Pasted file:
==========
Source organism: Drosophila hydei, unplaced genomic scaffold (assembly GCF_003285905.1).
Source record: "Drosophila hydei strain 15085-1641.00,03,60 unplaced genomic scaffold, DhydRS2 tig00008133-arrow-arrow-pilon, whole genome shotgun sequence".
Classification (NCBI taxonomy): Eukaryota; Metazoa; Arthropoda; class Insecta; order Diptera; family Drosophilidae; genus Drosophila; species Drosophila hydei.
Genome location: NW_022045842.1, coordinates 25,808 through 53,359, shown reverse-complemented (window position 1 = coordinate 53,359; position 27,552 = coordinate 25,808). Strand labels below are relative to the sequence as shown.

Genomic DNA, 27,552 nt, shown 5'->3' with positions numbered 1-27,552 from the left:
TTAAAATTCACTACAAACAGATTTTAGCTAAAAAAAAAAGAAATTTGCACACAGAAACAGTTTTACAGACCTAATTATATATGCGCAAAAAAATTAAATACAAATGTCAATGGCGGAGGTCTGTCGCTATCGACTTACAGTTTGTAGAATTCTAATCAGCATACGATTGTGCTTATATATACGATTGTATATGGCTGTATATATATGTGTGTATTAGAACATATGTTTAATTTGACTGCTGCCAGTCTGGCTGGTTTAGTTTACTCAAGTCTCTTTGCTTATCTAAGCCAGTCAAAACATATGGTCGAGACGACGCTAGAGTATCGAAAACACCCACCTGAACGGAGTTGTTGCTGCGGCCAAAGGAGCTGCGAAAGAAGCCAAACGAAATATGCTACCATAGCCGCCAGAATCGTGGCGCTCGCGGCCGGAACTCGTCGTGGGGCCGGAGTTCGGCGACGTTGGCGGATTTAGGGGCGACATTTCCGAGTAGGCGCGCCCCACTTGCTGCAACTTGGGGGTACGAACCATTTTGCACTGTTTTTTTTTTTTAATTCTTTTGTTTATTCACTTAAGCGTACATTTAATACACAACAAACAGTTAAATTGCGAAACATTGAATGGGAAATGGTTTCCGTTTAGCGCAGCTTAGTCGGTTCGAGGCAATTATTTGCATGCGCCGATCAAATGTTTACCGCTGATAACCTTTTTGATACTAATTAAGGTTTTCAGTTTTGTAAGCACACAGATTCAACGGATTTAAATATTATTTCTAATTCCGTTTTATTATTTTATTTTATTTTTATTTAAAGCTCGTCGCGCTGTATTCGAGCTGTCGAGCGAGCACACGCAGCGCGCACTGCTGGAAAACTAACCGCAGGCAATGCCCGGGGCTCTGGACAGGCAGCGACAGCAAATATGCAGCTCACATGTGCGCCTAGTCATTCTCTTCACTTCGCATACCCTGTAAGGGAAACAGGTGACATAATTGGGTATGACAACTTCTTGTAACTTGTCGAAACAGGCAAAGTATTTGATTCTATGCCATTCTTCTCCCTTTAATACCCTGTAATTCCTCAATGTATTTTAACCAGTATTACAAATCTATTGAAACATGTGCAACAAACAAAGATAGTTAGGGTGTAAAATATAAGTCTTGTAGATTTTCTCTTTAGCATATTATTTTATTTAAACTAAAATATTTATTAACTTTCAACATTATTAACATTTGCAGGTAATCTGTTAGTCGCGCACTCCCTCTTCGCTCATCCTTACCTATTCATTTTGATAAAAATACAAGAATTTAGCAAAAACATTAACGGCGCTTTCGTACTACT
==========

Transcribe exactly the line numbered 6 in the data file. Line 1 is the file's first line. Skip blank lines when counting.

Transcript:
TTAAAATTCACTACAAACAGATTTTAGCTAAAAAAAAAAGAAATTTGCACACAGAAACAGTTTTACAGACCTAATTATATATGCGCAAAAAAATTAAATACAAATGTCAATGGCGGAGGTCTGTCGCTATCGACTTACAGTTTGTAGAATTCTAATCAGCATACGATTGTGCTTATATATACGATTGTATATGGCTGTATATATATGTGTGTATTAGAACATATGTTTAATTTGACTGCTGCCAGTCTGGCTGGTTTAGTTTACTCAAGTCTCTTTGCTTATCTAAGCCAGTCAAAACATATGGTCGAGACGACGCTAGAGTATCGAAAACACCCACCTGAACGGAGTTGTTGCTGCGGCCAAAGGAGCTGCGAAAGAAGCCAAACGAAATATGCTACCATAGCCGCCAGAATCGTGGCGCTCGCGGCCGGAACTCGTCGTGGGGCCGGAGTTCGGCGACGTTGGCGGATTTAGGGGCGACATTTCCGAGTAGGCGCGCCCCACTTGCTGCAACTTGGGGGTACGAACCATTTTGCACTGTTTTTTTTTTTTAATTCTTTTGTTTATTCACTTAAGCGTACATTTAATACACAACAAACAGTTAAATTGCGAAACATTGAATGGGAAATGGTTTCCGTTTAGCGCAGCTTAGTCGGTTCGAGGCAATTATTTGCATGCGCCGATCAAATGTTTACCGCTGATAACCTTTTTGATACTAATTAAGGTTTTCAGTTTTGTAAGCACACAGATTCAACGGATTTAAATATTATTTCTAATTCCGTTTTATTATTTTATTTTATTTTTATTTAAAGCTCGTCGCGCTGTATTCGAGCTGTCGAGCGAGCACACGCAGCGCGCACTGCTGGAAAACTAACCGCAGGCAATGCCCGGGGCTCTGGACAGGCAGCGACAGCAAATATGCAGCTCACATGTGCGCCTAGTCATTCTCTTCACTTCGCATACCCTGTAAGGGAAACAGGTGACATAATTGGGTATGACAACTTCTTGTAACTTGTCGAAACAGGCAAAGTATTTGATTCTATGCCATTCTTCTCCCTTTAATACCCTGTAATTCCTCAATGTATTTTAACCAGTATTACAAATCTATTGAAACATGTGCAACAAACAAAGATAGTTAGGGTGTAAAATATAAGTCTTGTAGATTTTCTCTTTAGCATATTATTTTATTTAAACTAAAATATTTATTAACTTTCAACATTATTAACATTTGCAGGTAATCTGTTAGTCGCGCACTCCCTCTTCGCTCATCCTTACCTATTCATTTTGATAAAAATACAAGAATTTAGCAAAAACATTAACGGCGCTTTCGTACTACT